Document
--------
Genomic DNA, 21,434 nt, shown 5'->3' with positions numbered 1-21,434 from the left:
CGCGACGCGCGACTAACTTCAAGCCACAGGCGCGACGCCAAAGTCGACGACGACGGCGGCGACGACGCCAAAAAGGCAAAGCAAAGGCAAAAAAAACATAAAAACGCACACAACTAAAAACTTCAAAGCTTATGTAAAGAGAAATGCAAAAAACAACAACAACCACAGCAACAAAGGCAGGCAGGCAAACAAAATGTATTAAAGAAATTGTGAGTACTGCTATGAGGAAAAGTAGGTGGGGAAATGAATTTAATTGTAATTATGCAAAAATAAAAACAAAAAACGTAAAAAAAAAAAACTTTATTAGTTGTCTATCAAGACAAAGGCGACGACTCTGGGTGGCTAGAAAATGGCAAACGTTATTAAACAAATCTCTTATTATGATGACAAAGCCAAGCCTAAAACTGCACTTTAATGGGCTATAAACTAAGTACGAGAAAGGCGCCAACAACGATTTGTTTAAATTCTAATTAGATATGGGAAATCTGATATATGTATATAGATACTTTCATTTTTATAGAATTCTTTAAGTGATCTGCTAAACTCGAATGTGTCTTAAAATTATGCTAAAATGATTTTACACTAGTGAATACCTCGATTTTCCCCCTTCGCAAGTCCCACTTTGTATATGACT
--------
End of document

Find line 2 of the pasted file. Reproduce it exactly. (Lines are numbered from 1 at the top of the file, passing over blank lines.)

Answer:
CGCGACGCGCGACTAACTTCAAGCCACAGGCGCGACGCCAAAGTCGACGACGACGGCGGCGACGACGCCAAAAAGGCAAAGCAAAGGCAAAAAAAACATAAAAACGCACACAACTAAAAACTTCAAAGCTTATGTAAAGAGAAATGCAAAAAACAACAACAACCACAGCAACAAAGGCAGGCAGGCAAACAAAATGTATTAAAGAAATTGTGAGTACTGCTATGAGGAAAAGTAGGTGGGGAAATGAATTTAATTGTAATTATGCAAAAATAAAAACAAAAAACGTAAAAAAAAAAAACTTTATTAGTTGTCTATCAAGACAAAGGCGACGACTCTGGGTGGCTAGAAAATGGCAAACGTTATTAAACAAATCTCTTATTATGATGACAAAGCCAAGCCTAAAACTGCACTTTAATGGGCTATAAACTAAGTACGAGAAAGGCGCCAACAACGATTTGTTTAAATTCTAATTAGATATGGGAAATCTGATATATGTATATAGATACTTTCATTTTTATAGAATTCTTTAAGTGATCTGCTAAACTCGAATGTGTCTTAAAATTATGCTAAAATGATTTTACACTAGTGAATACCTCGATTTTCCCCCTTCGCAAGTCCCACTTTGTATATGACT